Film Review: A Private War

Film Review: A Private War

© Aviron Pictures

© Aviron Pictures

By Belle McIntyre

I am guessing that the private war that the title is referring to is journalist, Marie Colvin’s internal battle between self-preservation and truth telling. Or, it could reasonably be argued that it was between fear of getting old or dying young. What is clear is which side won. It was definitely a one-sided conflict with life on the losing side. This biopic of the American war correspondent played fantastically by Rosamund Pike is familiar territory for Heinemann, whose previous films were documentaries Cartel Land  (Mexico) and City of Ghosts (ISIS in Syria). He is expert at capturing and conveying the urgency, horror and danger experienced in conflict zones. This is not a film for the faint of heart.

The film begins and ends in Homs, Syria in 2012 with the death of Colvin and wounding of her photographer, Paul Conroy (Jamie Dornan). It then cuts back in time to cover many of the other horrific conflict zones she had reported from, beginning with Sri Lanka during the civil war with the Tamil Tigers. That is the place where she was severely wounded and blinded in one eye, so that she was obliged to wear an eye patch ever after. The eyepatch was something of a badge of honor and was only one aspect of what distinguished her from other journalists. She was as tough or tougher than any of the men working at the time. Driven and fearless, like a moth to a flame, she requested and got the most dangerous assignments, Afghanistan, and Libya, where she interviewed Gaddafi. From 1985 until her death her commitment to witnessing and exposing crimes against humanity and their attendant pain and suffering was her driving force. She was rewarded by many journalistic honors.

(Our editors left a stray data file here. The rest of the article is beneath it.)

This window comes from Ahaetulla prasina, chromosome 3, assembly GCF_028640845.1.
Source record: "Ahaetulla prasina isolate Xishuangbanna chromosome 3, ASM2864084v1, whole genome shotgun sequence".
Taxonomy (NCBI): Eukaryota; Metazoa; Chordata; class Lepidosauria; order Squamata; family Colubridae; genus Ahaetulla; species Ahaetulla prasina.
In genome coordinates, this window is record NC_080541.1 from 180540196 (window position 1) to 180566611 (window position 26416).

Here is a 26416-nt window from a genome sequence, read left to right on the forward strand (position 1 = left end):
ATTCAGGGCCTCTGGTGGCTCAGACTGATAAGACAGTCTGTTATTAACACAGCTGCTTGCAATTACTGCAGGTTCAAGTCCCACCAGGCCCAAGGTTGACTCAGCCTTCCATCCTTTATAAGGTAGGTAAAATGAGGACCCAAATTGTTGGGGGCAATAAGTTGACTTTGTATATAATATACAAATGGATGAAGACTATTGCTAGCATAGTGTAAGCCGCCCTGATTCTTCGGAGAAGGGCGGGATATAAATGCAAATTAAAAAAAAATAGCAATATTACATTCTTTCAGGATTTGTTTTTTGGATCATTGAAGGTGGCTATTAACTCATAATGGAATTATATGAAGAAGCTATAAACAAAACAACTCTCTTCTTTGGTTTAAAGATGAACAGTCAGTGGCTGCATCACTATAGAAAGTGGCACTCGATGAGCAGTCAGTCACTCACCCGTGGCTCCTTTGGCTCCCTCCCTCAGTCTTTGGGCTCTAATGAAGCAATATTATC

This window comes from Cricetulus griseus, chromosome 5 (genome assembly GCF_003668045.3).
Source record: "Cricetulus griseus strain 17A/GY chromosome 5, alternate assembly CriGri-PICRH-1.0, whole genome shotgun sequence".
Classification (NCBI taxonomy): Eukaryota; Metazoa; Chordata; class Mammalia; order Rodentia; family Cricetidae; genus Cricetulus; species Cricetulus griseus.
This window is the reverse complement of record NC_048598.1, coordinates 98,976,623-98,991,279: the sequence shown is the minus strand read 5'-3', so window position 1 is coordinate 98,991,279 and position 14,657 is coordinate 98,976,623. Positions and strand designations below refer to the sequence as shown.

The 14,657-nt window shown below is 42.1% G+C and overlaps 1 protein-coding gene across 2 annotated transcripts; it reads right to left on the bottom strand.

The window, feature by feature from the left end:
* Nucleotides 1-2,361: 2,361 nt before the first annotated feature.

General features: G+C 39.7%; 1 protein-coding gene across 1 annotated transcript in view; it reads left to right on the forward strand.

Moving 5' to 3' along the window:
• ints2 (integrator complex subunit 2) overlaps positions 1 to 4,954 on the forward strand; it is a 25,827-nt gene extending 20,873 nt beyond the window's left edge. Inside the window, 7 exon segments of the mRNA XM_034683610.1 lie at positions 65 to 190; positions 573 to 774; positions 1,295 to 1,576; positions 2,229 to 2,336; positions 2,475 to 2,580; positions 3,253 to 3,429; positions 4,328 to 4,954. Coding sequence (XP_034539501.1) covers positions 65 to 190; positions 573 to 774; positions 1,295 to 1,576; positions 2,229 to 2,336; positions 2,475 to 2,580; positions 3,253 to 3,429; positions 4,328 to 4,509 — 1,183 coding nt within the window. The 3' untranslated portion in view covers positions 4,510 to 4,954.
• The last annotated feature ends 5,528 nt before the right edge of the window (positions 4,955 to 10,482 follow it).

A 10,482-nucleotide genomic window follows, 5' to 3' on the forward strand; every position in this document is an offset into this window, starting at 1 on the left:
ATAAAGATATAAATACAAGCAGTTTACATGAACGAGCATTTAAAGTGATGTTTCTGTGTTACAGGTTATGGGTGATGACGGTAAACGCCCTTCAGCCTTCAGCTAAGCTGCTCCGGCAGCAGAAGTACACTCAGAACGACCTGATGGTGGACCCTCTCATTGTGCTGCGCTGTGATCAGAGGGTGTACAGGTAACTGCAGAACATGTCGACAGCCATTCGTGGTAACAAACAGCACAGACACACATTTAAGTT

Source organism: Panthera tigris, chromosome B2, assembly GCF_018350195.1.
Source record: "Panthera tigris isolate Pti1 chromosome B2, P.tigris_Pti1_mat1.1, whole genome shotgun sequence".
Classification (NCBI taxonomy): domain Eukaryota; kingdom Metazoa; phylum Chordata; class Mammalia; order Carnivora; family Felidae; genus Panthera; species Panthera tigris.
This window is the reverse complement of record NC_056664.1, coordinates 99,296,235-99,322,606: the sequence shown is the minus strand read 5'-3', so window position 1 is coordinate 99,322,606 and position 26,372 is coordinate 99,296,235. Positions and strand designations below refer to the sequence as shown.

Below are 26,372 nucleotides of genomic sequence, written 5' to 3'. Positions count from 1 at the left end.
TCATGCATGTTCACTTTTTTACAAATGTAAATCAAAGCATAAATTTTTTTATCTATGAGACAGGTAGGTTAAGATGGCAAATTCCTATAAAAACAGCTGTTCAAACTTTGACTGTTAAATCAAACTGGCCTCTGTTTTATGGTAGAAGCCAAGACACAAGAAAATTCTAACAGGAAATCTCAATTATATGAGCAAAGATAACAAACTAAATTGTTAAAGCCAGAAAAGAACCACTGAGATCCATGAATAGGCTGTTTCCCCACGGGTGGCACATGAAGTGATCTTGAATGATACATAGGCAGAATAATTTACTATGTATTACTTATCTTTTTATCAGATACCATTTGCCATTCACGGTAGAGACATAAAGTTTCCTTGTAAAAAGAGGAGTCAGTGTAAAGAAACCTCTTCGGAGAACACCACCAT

Her belief in the importance of what she was doing overrode her chances at having a normal personal life. She was twice married and divorced by the same man. She appears to have regrets and feels conflicted about that as a failure in spite of the fact that her career choice mitigates against any stability. In the dangerous, adrenalin-fueled world in which she operated, and the horrors which she witnessed, it is small wonder that there was a heavy physical and emotional toll, which she sought to keep at bay by increasingly heavy drinking, many cigarettes, and casual affairs. At one point she had to take herself out of the action as a result of PTSD.

Pike’s performance is devastating. She is unrecognizable as the cool, elegant British beauty that she is. I felt that the portrayal was a bit too over the top in the early part of the film, but by the end, the story is so powerful and it’s truths so terrible and important, that all reservations vanished. That her fatal trip to Homs was done against orders because she felt it was that important to report on the awfulness live to CNN is so stunning. I, personally, was shattered when the final credits rolled and I think no one moved  for some time when the lights went up.

It is a real tour de force.

Watch the trailer here

Art out: Liz Nielsen - HotSpots

Art out: Liz Nielsen - HotSpots

Exhibition Review: Bathed in Blue, Anna Atkins at the NYPL

Exhibition Review: Bathed in Blue, Anna Atkins at the NYPL

0